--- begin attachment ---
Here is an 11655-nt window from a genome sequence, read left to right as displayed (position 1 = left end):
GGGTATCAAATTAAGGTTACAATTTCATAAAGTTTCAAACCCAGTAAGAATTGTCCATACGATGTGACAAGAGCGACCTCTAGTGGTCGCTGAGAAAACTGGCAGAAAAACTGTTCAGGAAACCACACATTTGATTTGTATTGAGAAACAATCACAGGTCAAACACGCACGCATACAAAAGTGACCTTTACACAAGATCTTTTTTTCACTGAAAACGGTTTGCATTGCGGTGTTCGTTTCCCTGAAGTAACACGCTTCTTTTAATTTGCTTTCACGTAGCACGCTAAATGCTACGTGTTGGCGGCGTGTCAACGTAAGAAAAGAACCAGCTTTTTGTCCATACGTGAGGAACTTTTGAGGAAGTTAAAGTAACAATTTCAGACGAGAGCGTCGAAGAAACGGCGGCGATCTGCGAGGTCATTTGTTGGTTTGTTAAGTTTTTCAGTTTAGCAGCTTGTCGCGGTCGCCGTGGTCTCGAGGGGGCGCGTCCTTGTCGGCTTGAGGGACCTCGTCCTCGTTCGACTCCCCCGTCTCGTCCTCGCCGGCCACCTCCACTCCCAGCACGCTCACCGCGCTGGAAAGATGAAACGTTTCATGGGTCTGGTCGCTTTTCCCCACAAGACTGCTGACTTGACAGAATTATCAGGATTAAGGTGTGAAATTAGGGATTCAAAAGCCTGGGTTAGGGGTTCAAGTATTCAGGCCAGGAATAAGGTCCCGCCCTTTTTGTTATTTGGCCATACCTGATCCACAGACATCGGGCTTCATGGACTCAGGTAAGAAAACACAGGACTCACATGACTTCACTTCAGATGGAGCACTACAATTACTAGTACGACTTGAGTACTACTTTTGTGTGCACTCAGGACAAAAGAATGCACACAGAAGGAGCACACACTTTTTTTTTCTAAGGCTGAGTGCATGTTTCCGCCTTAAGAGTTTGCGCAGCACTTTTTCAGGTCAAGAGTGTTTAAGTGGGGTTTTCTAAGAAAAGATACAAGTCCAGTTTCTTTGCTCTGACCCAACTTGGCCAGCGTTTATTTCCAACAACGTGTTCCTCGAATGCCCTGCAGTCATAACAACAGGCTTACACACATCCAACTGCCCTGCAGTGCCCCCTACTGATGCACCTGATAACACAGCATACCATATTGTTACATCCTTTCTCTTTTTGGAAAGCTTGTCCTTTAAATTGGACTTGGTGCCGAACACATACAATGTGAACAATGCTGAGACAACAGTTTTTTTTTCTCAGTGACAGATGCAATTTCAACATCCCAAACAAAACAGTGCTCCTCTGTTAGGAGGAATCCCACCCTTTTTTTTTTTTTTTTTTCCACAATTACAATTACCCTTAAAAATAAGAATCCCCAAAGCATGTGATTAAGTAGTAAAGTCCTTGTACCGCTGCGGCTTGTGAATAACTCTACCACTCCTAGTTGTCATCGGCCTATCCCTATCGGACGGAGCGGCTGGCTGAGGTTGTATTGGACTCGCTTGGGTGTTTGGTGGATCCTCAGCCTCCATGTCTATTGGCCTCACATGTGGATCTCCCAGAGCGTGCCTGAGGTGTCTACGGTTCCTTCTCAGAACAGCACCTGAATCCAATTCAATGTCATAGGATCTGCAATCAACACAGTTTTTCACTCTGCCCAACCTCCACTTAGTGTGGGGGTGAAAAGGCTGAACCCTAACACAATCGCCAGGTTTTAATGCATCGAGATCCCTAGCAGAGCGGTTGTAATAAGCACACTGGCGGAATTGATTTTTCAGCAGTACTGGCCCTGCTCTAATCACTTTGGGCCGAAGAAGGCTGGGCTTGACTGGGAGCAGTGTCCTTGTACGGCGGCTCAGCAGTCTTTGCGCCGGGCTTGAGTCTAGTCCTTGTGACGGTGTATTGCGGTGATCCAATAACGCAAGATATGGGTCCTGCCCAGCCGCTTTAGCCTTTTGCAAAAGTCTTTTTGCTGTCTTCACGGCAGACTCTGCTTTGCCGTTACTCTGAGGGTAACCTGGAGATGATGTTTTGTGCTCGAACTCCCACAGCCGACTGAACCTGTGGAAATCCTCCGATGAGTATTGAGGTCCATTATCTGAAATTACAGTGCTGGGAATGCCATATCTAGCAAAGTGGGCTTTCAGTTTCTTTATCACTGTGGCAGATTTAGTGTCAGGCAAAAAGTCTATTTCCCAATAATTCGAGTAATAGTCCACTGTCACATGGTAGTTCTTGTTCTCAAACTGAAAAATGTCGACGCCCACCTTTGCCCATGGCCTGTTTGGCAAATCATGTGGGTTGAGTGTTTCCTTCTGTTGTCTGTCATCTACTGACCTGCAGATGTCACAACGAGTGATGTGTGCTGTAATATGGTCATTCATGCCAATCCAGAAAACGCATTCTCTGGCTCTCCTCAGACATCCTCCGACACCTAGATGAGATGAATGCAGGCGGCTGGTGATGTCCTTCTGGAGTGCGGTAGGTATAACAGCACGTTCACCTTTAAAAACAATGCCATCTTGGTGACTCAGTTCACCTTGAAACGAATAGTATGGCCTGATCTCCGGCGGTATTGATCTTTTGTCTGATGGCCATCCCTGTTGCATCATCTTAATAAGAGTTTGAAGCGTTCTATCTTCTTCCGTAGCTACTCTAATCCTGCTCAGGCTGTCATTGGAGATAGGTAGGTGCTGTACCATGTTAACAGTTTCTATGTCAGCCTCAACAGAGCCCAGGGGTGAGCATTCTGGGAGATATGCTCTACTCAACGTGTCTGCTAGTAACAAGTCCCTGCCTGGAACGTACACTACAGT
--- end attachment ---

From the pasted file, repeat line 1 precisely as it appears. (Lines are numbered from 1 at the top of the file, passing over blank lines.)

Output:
Here is an 11655-nt window from a genome sequence, read left to right as displayed (position 1 = left end):